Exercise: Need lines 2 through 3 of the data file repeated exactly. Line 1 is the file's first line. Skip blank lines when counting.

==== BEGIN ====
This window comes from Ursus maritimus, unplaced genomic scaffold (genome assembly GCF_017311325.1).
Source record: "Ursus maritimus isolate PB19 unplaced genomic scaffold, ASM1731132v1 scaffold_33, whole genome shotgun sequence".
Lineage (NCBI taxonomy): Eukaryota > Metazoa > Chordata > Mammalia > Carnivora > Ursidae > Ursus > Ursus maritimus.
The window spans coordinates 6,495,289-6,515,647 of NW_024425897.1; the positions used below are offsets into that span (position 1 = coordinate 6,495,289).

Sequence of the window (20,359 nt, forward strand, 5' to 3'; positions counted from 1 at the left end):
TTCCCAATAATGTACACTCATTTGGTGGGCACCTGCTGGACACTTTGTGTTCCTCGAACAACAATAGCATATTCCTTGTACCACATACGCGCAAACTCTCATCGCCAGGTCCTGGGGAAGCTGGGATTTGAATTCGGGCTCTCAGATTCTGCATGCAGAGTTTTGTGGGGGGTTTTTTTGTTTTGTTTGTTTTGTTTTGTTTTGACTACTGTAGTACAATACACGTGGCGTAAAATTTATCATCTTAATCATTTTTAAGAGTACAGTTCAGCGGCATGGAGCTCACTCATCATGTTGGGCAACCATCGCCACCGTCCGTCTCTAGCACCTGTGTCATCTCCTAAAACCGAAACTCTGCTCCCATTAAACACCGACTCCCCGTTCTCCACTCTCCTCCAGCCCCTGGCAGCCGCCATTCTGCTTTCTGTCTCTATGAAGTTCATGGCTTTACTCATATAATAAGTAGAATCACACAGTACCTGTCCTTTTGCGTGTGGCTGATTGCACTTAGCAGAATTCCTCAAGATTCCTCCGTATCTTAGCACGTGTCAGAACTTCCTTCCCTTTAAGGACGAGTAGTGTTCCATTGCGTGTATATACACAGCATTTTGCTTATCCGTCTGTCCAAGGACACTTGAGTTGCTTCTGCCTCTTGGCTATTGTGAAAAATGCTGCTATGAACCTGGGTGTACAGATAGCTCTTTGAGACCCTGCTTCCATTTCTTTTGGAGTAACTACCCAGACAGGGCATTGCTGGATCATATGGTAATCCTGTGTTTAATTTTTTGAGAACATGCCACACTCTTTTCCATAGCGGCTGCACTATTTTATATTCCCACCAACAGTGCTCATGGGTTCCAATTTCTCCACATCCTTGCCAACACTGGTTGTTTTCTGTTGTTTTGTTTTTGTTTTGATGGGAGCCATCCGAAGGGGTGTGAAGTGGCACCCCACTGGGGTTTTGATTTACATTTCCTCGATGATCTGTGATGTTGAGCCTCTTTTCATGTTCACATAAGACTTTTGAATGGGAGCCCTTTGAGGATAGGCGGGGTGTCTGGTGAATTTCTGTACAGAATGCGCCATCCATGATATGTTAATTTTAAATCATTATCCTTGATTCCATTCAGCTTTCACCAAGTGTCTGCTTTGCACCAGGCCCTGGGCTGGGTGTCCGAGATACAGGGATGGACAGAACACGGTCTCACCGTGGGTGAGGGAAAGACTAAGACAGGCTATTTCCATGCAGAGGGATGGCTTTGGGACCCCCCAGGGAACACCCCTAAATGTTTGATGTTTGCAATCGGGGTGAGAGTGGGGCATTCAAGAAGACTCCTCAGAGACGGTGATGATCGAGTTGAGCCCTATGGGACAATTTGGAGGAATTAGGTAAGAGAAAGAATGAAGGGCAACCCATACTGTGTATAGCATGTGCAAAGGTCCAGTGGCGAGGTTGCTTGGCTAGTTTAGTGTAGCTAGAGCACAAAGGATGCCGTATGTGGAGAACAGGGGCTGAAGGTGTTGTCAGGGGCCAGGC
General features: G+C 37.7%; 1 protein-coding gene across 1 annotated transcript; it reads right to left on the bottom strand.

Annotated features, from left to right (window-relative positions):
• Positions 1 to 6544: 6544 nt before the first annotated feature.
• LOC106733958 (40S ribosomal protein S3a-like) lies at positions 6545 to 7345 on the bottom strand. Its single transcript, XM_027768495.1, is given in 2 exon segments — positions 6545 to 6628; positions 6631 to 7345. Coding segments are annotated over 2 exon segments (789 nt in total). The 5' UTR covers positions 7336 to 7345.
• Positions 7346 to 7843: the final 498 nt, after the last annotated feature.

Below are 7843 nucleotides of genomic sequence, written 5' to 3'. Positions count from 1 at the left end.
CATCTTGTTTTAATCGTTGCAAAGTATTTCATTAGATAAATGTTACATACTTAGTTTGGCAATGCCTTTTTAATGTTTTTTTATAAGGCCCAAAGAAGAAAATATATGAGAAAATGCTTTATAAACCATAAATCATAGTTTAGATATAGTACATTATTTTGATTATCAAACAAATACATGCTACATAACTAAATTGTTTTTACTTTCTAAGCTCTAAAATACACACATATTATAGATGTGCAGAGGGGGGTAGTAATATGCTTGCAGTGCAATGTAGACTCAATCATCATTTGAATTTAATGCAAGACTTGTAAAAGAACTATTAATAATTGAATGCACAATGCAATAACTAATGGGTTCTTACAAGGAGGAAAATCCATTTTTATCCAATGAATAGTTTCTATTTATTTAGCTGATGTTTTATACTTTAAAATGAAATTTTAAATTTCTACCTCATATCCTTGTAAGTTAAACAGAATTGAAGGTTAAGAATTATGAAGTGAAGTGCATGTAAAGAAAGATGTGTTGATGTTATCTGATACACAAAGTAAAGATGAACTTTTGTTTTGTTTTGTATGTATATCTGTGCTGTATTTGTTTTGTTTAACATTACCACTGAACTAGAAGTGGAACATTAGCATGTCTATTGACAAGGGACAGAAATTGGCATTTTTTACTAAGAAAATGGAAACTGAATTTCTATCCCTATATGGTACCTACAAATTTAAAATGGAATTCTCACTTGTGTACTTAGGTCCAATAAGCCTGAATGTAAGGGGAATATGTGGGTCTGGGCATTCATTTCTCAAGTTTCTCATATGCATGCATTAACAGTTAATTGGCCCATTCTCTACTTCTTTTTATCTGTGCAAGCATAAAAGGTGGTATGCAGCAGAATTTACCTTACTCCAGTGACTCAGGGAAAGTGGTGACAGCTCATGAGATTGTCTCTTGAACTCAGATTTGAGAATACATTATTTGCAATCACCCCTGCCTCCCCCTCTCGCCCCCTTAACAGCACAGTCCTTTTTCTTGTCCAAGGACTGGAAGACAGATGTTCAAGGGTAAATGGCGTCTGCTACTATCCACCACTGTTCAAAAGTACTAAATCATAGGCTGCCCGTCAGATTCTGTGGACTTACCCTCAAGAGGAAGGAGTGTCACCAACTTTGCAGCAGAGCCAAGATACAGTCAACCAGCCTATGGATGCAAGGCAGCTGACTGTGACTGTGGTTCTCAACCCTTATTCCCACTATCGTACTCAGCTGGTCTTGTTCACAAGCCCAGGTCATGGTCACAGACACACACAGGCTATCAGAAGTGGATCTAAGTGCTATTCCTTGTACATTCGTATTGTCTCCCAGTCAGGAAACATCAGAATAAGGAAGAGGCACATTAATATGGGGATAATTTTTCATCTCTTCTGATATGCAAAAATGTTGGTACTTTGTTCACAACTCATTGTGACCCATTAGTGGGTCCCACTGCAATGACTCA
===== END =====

Source record: "Ursus maritimus isolate PB19 unplaced genomic scaffold, ASM1731132v1 scaffold_33, whole genome shotgun sequence".
Lineage (NCBI taxonomy): Eukaryota > Metazoa > Chordata > Mammalia > Carnivora > Ursidae > Ursus > Ursus maritimus.